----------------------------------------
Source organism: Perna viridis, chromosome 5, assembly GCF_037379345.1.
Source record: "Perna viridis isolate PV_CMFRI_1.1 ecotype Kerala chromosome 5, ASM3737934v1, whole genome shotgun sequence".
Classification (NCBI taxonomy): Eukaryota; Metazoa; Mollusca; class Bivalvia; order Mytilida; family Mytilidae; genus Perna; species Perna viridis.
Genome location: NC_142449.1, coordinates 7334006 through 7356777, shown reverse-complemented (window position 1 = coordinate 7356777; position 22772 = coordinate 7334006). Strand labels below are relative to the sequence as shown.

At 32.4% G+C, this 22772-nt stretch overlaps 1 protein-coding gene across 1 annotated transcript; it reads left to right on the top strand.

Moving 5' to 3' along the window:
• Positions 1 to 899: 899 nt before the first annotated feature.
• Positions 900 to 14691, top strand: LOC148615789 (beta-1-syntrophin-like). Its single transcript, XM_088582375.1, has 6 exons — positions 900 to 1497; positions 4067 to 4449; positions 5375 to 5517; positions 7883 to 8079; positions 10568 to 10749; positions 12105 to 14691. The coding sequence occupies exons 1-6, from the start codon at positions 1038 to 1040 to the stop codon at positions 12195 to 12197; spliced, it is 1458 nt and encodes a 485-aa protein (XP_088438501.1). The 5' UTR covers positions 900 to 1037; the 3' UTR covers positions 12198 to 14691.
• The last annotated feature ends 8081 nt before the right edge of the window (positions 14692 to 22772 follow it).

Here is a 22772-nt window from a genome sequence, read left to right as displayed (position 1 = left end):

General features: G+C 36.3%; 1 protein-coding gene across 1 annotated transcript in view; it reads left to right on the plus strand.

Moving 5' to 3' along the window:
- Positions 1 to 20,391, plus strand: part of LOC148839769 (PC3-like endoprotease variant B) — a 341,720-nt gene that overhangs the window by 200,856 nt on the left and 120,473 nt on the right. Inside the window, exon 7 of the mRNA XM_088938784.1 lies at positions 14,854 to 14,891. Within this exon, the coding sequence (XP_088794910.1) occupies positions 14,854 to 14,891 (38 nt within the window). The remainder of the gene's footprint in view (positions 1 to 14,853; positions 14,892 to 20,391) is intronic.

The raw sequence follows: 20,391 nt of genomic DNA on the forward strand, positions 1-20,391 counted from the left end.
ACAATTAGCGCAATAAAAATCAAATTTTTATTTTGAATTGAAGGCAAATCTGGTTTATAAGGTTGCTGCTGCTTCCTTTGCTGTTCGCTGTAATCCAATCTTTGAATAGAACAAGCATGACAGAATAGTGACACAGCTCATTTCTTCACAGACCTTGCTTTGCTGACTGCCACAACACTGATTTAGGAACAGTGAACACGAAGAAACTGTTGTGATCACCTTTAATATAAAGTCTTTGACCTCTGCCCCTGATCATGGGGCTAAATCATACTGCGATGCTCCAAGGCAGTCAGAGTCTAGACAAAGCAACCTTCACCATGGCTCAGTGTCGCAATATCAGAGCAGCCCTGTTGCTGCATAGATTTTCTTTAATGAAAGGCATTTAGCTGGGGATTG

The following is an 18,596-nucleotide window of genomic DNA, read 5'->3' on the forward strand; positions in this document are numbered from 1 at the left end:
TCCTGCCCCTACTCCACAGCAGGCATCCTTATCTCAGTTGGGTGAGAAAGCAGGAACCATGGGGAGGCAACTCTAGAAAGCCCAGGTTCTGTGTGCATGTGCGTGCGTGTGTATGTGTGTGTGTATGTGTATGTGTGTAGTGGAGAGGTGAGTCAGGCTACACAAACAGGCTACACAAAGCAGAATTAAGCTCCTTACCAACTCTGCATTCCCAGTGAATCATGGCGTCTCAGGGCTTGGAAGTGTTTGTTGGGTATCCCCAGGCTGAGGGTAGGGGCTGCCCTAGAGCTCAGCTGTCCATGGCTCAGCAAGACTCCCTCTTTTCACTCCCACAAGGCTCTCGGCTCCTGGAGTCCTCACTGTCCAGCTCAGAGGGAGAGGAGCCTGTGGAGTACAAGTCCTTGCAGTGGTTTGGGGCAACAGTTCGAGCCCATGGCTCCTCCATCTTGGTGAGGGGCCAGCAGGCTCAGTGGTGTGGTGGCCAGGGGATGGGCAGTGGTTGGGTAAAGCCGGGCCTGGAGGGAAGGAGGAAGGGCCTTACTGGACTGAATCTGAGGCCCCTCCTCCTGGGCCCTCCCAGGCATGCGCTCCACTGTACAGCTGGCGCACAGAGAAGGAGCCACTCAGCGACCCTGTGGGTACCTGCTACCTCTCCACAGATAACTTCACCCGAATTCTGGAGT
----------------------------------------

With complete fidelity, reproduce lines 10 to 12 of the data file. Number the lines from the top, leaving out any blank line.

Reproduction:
Here is a 22772-nt window from a genome sequence, read left to right as displayed (position 1 = left end):

General features: G+C 36.3%; 1 protein-coding gene across 1 annotated transcript in view; it reads left to right on the plus strand.

Moving 5' to 3' along the window: